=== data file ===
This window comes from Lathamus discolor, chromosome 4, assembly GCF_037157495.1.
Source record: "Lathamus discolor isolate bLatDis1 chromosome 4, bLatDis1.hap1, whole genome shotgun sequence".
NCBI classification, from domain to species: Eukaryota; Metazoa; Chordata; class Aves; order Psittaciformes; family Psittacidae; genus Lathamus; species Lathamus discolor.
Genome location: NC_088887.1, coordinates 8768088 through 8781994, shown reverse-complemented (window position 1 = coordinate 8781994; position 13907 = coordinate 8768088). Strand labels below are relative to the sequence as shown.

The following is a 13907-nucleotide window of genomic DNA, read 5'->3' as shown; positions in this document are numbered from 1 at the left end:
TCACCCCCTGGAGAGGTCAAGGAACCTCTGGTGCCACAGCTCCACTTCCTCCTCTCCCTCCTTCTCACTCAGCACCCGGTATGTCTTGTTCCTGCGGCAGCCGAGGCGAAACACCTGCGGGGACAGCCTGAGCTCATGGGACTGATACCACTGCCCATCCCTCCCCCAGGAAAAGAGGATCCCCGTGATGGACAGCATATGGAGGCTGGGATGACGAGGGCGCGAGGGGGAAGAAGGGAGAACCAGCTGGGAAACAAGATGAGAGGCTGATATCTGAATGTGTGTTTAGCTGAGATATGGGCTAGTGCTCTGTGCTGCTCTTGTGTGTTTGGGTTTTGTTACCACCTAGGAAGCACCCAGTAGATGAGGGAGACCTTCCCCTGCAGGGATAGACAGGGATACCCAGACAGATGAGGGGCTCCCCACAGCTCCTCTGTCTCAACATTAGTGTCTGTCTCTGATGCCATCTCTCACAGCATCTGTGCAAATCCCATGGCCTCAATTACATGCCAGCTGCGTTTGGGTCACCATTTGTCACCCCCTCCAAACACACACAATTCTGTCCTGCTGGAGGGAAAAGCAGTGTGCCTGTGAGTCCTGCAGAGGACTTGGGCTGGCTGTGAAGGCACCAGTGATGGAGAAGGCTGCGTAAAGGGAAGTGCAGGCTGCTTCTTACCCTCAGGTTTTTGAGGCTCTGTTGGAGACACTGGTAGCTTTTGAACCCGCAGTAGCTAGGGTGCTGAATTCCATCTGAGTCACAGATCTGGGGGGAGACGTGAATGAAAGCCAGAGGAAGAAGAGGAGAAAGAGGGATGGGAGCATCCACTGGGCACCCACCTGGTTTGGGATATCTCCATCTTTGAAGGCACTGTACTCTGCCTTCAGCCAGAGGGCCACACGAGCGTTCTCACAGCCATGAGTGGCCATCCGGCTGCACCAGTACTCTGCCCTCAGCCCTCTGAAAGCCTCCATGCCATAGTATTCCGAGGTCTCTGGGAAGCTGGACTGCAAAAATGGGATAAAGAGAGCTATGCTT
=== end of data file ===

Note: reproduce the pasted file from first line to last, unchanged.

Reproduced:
This window comes from Lathamus discolor, chromosome 4, assembly GCF_037157495.1.
Source record: "Lathamus discolor isolate bLatDis1 chromosome 4, bLatDis1.hap1, whole genome shotgun sequence".
NCBI classification, from domain to species: Eukaryota; Metazoa; Chordata; class Aves; order Psittaciformes; family Psittacidae; genus Lathamus; species Lathamus discolor.
Genome location: NC_088887.1, coordinates 8768088 through 8781994, shown reverse-complemented (window position 1 = coordinate 8781994; position 13907 = coordinate 8768088). Strand labels below are relative to the sequence as shown.

The following is a 13907-nucleotide window of genomic DNA, read 5'->3' as shown; positions in this document are numbered from 1 at the left end:
TCACCCCCTGGAGAGGTCAAGGAACCTCTGGTGCCACAGCTCCACTTCCTCCTCTCCCTCCTTCTCACTCAGCACCCGGTATGTCTTGTTCCTGCGGCAGCCGAGGCGAAACACCTGCGGGGACAGCCTGAGCTCATGGGACTGATACCACTGCCCATCCCTCCCCCAGGAAAAGAGGATCCCCGTGATGGACAGCATATGGAGGCTGGGATGACGAGGGCGCGAGGGGGAAGAAGGGAGAACCAGCTGGGAAACAAGATGAGAGGCTGATATCTGAATGTGTGTTTAGCTGAGATATGGGCTAGTGCTCTGTGCTGCTCTTGTGTGTTTGGGTTTTGTTACCACCTAGGAAGCACCCAGTAGATGAGGGAGACCTTCCCCTGCAGGGATAGACAGGGATACCCAGACAGATGAGGGGCTCCCCACAGCTCCTCTGTCTCAACATTAGTGTCTGTCTCTGATGCCATCTCTCACAGCATCTGTGCAAATCCCATGGCCTCAATTACATGCCAGCTGCGTTTGGGTCACCATTTGTCACCCCCTCCAAACACACACAATTCTGTCCTGCTGGAGGGAAAAGCAGTGTGCCTGTGAGTCCTGCAGAGGACTTGGGCTGGCTGTGAAGGCACCAGTGATGGAGAAGGCTGCGTAAAGGGAAGTGCAGGCTGCTTCTTACCCTCAGGTTTTTGAGGCTCTGTTGGAGACACTGGTAGCTTTTGAACCCGCAGTAGCTAGGGTGCTGAATTCCATCTGAGTCACAGATCTGGGGGGAGACGTGAATGAAAGCCAGAGGAAGAAGAGGAGAAAGAGGGATGGGAGCATCCACTGGGCACCCACCTGGTTTGGGATATCTCCATCTTTGAAGGCACTGTACTCTGCCTTCAGCCAGAGGGCCACACGAGCGTTCTCACAGCCATGAGTGGCCATCCGGCTGCACCAGTACTCTGCCCTCAGCCCTCTGAAAGCCTCCATGCCATAGTATTCCGAGGTCTCTGGGAAGCTGGACTGCAAAAATGGGATAAAGAGAGCTATGCTT